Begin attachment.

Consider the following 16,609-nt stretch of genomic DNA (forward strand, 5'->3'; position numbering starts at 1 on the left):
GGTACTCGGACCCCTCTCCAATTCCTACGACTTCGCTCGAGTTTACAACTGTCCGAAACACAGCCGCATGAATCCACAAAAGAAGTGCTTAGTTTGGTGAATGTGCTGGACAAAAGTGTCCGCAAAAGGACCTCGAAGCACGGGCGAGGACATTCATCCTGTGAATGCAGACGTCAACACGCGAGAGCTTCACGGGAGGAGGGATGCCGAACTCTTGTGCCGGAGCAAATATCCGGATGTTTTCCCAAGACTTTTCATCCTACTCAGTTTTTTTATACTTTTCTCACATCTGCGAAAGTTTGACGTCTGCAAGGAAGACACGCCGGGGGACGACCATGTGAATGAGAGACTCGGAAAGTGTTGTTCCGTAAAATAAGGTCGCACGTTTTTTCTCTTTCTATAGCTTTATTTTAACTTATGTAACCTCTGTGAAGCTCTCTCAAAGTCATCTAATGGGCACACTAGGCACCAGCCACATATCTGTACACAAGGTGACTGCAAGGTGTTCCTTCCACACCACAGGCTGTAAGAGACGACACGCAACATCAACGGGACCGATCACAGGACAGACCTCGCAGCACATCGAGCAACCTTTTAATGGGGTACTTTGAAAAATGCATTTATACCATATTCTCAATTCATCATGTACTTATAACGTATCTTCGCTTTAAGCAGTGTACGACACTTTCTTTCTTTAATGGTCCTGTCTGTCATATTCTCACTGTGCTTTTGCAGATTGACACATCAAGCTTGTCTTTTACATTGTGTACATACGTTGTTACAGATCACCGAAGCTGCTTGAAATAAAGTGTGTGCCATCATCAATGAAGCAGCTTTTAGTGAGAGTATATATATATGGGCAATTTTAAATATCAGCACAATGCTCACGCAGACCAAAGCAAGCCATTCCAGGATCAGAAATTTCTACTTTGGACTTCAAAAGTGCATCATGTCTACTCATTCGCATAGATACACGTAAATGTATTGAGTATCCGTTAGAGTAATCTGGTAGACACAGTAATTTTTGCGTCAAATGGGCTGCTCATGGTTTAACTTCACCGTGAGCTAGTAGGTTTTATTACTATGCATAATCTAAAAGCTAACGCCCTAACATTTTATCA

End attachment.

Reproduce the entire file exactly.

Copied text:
Consider the following 16,609-nt stretch of genomic DNA (forward strand, 5'->3'; position numbering starts at 1 on the left):
GGTACTCGGACCCCTCTCCAATTCCTACGACTTCGCTCGAGTTTACAACTGTCCGAAACACAGCCGCATGAATCCACAAAAGAAGTGCTTAGTTTGGTGAATGTGCTGGACAAAAGTGTCCGCAAAAGGACCTCGAAGCACGGGCGAGGACATTCATCCTGTGAATGCAGACGTCAACACGCGAGAGCTTCACGGGAGGAGGGATGCCGAACTCTTGTGCCGGAGCAAATATCCGGATGTTTTCCCAAGACTTTTCATCCTACTCAGTTTTTTTATACTTTTCTCACATCTGCGAAAGTTTGACGTCTGCAAGGAAGACACGCCGGGGGACGACCATGTGAATGAGAGACTCGGAAAGTGTTGTTCCGTAAAATAAGGTCGCACGTTTTTTCTCTTTCTATAGCTTTATTTTAACTTATGTAACCTCTGTGAAGCTCTCTCAAAGTCATCTAATGGGCACACTAGGCACCAGCCACATATCTGTACACAAGGTGACTGCAAGGTGTTCCTTCCACACCACAGGCTGTAAGAGACGACACGCAACATCAACGGGACCGATCACAGGACAGACCTCGCAGCACATCGAGCAACCTTTTAATGGGGTACTTTGAAAAATGCATTTATACCATATTCTCAATTCATCATGTACTTATAACGTATCTTCGCTTTAAGCAGTGTACGACACTTTCTTTCTTTAATGGTCCTGTCTGTCATATTCTCACTGTGCTTTTGCAGATTGACACATCAAGCTTGTCTTTTACATTGTGTACATACGTTGTTACAGATCACCGAAGCTGCTTGAAATAAAGTGTGTGCCATCATCAATGAAGCAGCTTTTAGTGAGAGTATATATATATGGGCAATTTTAAATATCAGCACAATGCTCACGCAGACCAAAGCAAGCCATTCCAGGATCAGAAATTTCTACTTTGGACTTCAAAAGTGCATCATGTCTACTCATTCGCATAGATACACGTAAATGTATTGAGTATCCGTTAGAGTAATCTGGTAGACACAGTAATTTTTGCGTCAAATGGGCTGCTCATGGTTTAACTTCACCGTGAGCTAGTAGGTTTTATTACTATGCATAATCTAAAAGCTAACGCCCTAACATTTTATCA